Brazil’s economic ascent and the strengthening of its democracy have not spurred the state or society to generate mechanisms to finance NGOs, which could have compensated for the cuts in foreign aid, said Carlos Afonso, who founded IBASE in 1981.

To increase funding at a domestic level, “an adequate framework for the regulation of public funds” is needed, to guarantee “transparency” in donations and use of funds, said Masag√£o Ribeiro. She also said tax incentives are needed, to encourage Brazilian citizens to make donations.

Several reports of irregularities, which have even prompted parliamentary investigations, “triggered a wave of demoralisation among NGOs” in Brazil, making the need for legislation that offers “legal security” for both the government and the organisations that receive such funds even more urgent, she said.

The lack of regulation has led the government to “freeze” projects, she said, citing the example of an Educational Action programme aimed at encouraging reading among young people and adults, which has been waiting for two and a half years for the disbursement of public funds assigned to the NGO through a public bidding process that has never been questioned.

In Brazil there are an estimated 330,000 non-profit entities, but that figure includes everything from schools and churches to clubs and hospitals, as well as NGOs.

Although activists acknowledge the difficulty of addressing the needs of so many entities with such a wide variety of specific interests and target issues, the country’s NGOs are designing a legal framework that takes into account the diversity, to present to the candidates running for president in the Oct. 3 elections, Masag√£o Ribeiro said.

A tax system that foments individual donations, as well as donations from companies, is also needed, along the lines of legislation in some countries that heavily tax personal fortunes, she said.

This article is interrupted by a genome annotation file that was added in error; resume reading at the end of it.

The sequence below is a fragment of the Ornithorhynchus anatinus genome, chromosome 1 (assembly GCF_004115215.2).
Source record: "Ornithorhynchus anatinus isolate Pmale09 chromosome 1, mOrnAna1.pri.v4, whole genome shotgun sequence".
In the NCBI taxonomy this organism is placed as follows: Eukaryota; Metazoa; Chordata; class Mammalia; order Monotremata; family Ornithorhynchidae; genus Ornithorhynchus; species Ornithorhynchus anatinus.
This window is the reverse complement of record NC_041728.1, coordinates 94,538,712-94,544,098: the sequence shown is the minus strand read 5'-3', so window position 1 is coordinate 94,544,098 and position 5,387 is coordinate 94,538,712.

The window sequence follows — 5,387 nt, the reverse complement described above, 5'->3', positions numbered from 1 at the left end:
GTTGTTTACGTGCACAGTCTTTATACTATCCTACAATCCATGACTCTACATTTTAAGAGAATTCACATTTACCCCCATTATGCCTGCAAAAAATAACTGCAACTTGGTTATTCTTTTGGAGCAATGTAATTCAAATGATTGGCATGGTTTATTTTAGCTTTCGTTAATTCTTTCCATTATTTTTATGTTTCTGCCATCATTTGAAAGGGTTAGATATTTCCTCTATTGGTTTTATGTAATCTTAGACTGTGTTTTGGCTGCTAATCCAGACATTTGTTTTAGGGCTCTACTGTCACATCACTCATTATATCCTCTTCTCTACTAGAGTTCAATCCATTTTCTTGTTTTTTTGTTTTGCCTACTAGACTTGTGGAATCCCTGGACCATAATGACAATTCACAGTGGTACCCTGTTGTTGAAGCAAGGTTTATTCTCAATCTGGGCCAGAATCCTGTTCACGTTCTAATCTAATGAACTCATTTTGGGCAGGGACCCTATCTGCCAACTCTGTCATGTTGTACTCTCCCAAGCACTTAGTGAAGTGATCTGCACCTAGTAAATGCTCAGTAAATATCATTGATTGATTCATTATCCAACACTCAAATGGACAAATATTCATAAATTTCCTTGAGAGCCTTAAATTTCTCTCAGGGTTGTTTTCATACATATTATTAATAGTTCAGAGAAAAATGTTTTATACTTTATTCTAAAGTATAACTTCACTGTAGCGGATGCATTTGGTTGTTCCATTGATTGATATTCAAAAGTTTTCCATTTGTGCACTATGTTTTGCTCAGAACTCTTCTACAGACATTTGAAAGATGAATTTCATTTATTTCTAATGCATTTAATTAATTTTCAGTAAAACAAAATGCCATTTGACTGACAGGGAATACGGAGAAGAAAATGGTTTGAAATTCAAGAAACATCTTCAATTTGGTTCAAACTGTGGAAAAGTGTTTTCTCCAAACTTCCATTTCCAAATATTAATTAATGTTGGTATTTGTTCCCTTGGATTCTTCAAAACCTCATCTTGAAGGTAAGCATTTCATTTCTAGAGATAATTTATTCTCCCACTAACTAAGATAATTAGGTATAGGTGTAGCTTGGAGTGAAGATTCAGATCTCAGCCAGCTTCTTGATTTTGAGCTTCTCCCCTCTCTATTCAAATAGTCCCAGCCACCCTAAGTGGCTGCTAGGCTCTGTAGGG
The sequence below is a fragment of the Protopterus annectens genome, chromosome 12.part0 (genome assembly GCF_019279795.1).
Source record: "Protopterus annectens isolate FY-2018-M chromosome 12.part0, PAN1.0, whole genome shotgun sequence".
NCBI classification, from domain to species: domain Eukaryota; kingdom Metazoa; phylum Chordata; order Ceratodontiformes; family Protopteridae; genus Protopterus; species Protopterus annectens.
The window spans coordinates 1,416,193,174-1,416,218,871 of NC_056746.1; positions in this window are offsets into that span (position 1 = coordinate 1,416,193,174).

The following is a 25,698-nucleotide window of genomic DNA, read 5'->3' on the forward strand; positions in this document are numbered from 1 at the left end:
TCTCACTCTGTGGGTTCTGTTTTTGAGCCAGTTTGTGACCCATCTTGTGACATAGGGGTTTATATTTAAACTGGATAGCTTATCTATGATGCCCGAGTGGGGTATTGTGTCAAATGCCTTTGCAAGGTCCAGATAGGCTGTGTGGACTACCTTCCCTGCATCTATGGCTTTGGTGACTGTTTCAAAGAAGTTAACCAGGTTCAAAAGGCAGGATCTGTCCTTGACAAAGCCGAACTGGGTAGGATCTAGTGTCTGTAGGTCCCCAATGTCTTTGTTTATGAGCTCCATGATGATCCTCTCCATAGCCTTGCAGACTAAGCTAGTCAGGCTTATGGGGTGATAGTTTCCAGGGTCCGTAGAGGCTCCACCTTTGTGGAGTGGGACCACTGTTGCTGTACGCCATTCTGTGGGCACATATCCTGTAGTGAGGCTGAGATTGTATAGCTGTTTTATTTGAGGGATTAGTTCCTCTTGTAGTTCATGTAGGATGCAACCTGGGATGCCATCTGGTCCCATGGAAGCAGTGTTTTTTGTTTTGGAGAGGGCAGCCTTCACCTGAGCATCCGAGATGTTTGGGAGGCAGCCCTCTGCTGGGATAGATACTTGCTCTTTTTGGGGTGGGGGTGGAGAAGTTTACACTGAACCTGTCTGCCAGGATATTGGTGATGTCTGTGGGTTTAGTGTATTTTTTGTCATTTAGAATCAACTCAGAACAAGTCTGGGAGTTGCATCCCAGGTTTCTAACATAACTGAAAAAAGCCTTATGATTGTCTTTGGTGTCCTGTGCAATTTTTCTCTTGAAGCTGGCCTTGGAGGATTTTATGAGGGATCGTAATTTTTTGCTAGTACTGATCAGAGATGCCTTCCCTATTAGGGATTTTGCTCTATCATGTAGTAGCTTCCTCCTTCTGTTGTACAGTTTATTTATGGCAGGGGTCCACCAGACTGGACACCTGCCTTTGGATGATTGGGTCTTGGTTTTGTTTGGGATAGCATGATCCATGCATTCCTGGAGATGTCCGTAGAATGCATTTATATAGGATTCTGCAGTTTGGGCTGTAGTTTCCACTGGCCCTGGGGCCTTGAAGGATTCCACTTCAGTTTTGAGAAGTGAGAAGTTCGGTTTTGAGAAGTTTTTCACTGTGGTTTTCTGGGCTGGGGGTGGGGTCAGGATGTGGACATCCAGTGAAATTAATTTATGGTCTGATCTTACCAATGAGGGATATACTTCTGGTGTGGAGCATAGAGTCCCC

Chile, meanwhile, is getting ready to pass a bill on “associations and citizen participation in public affairs”, which has a chapter on financing of social organisations, but it will fall short of overcoming the crisis and strengthening “social capital,” Pascual said.

Donations to human rights, welfare and cultural organisations made by the Chilean government towards the end of the administration of socialist president Michelle Bachelet (2006-2010), which were considered discretional, drew criticism and spurred investigations in Congress.

In Mexico, the NGOs that have been hit hardest by the crisis “are the newest, most recently created ones, because they tend to depend exclusively on some specific source of funding,” whether governmental or private, Cort√©s explained.

Above and beyond specific problems, having strong institutions, networks and “concrete projects” are important factors when it comes to the strength of social organisations, she said.

In Brazil, small NGOs from the impoverished, semi-arid Northeast have suffered the most, Masag√£o Ribeiro said. And that trend has been accentuated by the growing concentration of support from abroad in a few large organisations, as noted by the study by D3 and the Fonte Institute.

In Colombia, in the meantime, it is mainly political reasons that lead to discrimination against NGOs when it comes to funding, according to Lilia Solano, director of the Justice and Life Project. Human rights groups and social movements have borne the brunt of the decline in donors, who prefer “a depoliticised agenda,” she said.

As a result, associations of families of the detained-disappeared and movements of people displaced by the civil war, campesinos, indigenous people and blacks, as well as the Justice and Life Project itself, are facing the greatest difficulties in raising funds, Solano said.

* Daniela Estrada in Santiago and Emilio Godoy in Mexico City contributed to this article. (END)